The lesson to be learned here is that when a case is not making sense despite what you feel are correct laboratory results — recheck what doesn't make sense. As I told the client, in the many years I have been a dermatologist, I have seen few allergic cats present like this. The biopsy said "allergy" but deeper cuttings of the tissue were needed to get the accurate diagnosis.

Case of pruritus

Tracer is a 3-year-old indoor male neutered, domestic short-hair cat, and is the only cat in the household. He recently started with pruritus of the face and neck that is nonseasonal and mildly responsive to steroid injections. He is becoming tolerant to subsequent steroid injections because the owner feels they are no longer effective. He has been treated with a reliable adulticide against fleas, Cheyletiella and Notoedres despite none being found on combings and scrapings.

What would you do next: combings, skin scrapings, trichogram/Wood's light, ear smears, fungal culture, cytology of the lesion(s), hypoallergenic diet?

In spite of scrapings and combings testing negative, they should be rechecked at each appointment. In Tracer's case, they were negative again. A trichogram looking for fungal spores was negative, and so was the Wood's light and fungal culture. Cytology of the lesion yielded primarily eosinophils with occasional neutrophils.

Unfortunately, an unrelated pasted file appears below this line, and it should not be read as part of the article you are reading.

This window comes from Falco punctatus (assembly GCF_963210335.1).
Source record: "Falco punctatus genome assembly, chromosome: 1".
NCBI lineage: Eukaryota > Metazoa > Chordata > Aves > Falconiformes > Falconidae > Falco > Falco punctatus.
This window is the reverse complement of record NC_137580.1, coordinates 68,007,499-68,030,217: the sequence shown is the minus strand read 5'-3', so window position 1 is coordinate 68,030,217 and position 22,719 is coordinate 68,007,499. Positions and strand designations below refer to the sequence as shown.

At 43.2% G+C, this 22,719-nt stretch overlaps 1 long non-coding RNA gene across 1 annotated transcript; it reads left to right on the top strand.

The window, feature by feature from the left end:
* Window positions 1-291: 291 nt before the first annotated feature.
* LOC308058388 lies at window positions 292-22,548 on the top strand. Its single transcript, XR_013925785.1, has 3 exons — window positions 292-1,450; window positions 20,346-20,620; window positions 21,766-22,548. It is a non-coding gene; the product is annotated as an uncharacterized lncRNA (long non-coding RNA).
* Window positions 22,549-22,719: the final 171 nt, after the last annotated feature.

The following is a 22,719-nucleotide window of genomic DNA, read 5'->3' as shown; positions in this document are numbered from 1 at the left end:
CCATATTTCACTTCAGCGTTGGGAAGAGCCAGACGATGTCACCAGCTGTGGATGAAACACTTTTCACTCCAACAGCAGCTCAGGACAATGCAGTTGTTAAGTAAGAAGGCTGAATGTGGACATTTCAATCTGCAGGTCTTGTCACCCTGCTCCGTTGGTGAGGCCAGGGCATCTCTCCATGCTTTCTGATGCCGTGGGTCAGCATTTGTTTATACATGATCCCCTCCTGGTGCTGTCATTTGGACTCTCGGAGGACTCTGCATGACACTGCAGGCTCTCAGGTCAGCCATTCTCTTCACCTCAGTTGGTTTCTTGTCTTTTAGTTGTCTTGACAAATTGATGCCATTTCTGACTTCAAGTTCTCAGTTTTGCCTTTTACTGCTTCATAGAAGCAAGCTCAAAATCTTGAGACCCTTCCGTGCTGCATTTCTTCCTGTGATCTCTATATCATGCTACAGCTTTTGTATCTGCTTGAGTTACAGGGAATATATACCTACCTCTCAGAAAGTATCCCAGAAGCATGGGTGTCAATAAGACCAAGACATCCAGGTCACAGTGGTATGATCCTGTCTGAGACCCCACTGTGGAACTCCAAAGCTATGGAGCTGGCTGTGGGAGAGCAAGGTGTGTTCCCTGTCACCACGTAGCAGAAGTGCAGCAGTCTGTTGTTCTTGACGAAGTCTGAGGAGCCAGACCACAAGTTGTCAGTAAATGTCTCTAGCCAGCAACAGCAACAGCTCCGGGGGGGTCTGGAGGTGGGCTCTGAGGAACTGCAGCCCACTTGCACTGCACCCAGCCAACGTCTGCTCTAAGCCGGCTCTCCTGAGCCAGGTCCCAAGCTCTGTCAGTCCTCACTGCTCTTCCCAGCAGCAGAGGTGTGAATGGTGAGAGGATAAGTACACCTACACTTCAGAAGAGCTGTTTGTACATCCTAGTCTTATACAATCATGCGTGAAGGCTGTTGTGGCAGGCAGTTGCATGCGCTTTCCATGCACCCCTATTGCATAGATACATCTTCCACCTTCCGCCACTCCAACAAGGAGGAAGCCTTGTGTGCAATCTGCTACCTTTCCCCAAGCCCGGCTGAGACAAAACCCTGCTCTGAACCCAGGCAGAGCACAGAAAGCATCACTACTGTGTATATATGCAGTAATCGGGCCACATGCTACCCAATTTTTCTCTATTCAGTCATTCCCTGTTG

Because of the non-seasonality of the pruritus, the cat was started on a hypoallergenic diet of dry and canned food. The term hypoallergenic means ingredients to which the cat has never been exposed, and that calls for a prescription diet from the veterinary office. There are no reliable over-the-counter allergy diets for cats. (A lamb-and-rice, over-the-counter product does not qualify as a proper hypoallergenic diet.) After four weeks on a dry and canned hypoallergenic diet, the cat improved only mildly. Yet when the owner ran out of the dry food and the cat was fed only canned, he seemed to improve markedly. We recommended a diet of canned hypoallergenic diet only and after two weeks, his lesions had cleared.